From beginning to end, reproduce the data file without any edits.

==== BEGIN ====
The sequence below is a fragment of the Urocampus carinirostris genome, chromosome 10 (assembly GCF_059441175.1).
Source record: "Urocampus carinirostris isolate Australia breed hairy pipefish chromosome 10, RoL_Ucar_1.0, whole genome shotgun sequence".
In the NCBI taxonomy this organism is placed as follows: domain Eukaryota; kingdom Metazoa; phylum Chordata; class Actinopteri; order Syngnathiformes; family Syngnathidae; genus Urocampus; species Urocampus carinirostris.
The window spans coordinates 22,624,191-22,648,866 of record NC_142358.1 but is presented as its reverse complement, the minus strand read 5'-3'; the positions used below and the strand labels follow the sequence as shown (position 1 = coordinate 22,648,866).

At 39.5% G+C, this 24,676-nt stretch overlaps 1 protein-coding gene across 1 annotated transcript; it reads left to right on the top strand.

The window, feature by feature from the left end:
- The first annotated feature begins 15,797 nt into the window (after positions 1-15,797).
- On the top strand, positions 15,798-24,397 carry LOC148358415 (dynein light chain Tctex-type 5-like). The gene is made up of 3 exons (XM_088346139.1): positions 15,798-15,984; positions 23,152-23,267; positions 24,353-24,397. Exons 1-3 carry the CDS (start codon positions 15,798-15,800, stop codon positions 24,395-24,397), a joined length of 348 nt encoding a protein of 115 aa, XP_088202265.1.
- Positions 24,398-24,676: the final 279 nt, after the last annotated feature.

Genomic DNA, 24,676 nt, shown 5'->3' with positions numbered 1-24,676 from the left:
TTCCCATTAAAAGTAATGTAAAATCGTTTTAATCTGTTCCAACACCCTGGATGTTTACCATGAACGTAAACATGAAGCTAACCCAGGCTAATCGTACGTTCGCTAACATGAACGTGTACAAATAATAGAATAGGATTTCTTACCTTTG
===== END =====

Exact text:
The sequence below is a fragment of the Urocampus carinirostris genome, chromosome 10 (assembly GCF_059441175.1).
Source record: "Urocampus carinirostris isolate Australia breed hairy pipefish chromosome 10, RoL_Ucar_1.0, whole genome shotgun sequence".
In the NCBI taxonomy this organism is placed as follows: domain Eukaryota; kingdom Metazoa; phylum Chordata; class Actinopteri; order Syngnathiformes; family Syngnathidae; genus Urocampus; species Urocampus carinirostris.
The window spans coordinates 22,624,191-22,648,866 of record NC_142358.1 but is presented as its reverse complement, the minus strand read 5'-3'; the positions used below and the strand labels follow the sequence as shown (position 1 = coordinate 22,648,866).

At 39.5% G+C, this 24,676-nt stretch overlaps 1 protein-coding gene across 1 annotated transcript; it reads left to right on the top strand.

The window, feature by feature from the left end:
- The first annotated feature begins 15,797 nt into the window (after positions 1-15,797).
- On the top strand, positions 15,798-24,397 carry LOC148358415 (dynein light chain Tctex-type 5-like). The gene is made up of 3 exons (XM_088346139.1): positions 15,798-15,984; positions 23,152-23,267; positions 24,353-24,397. Exons 1-3 carry the CDS (start codon positions 15,798-15,800, stop codon positions 24,395-24,397), a joined length of 348 nt encoding a protein of 115 aa, XP_088202265.1.
- Positions 24,398-24,676: the final 279 nt, after the last annotated feature.

Genomic DNA, 24,676 nt, shown 5'->3' with positions numbered 1-24,676 from the left:
TTCCCATTAAAAGTAATGTAAAATCGTTTTAATCTGTTCCAACACCCTGGATGTTTACCATGAACGTAAACATGAAGCTAACCCAGGCTAATCGTACGTTCGCTAACATGAACGTGTACAAATAATAGAATAGGATTTCTTACCTTTG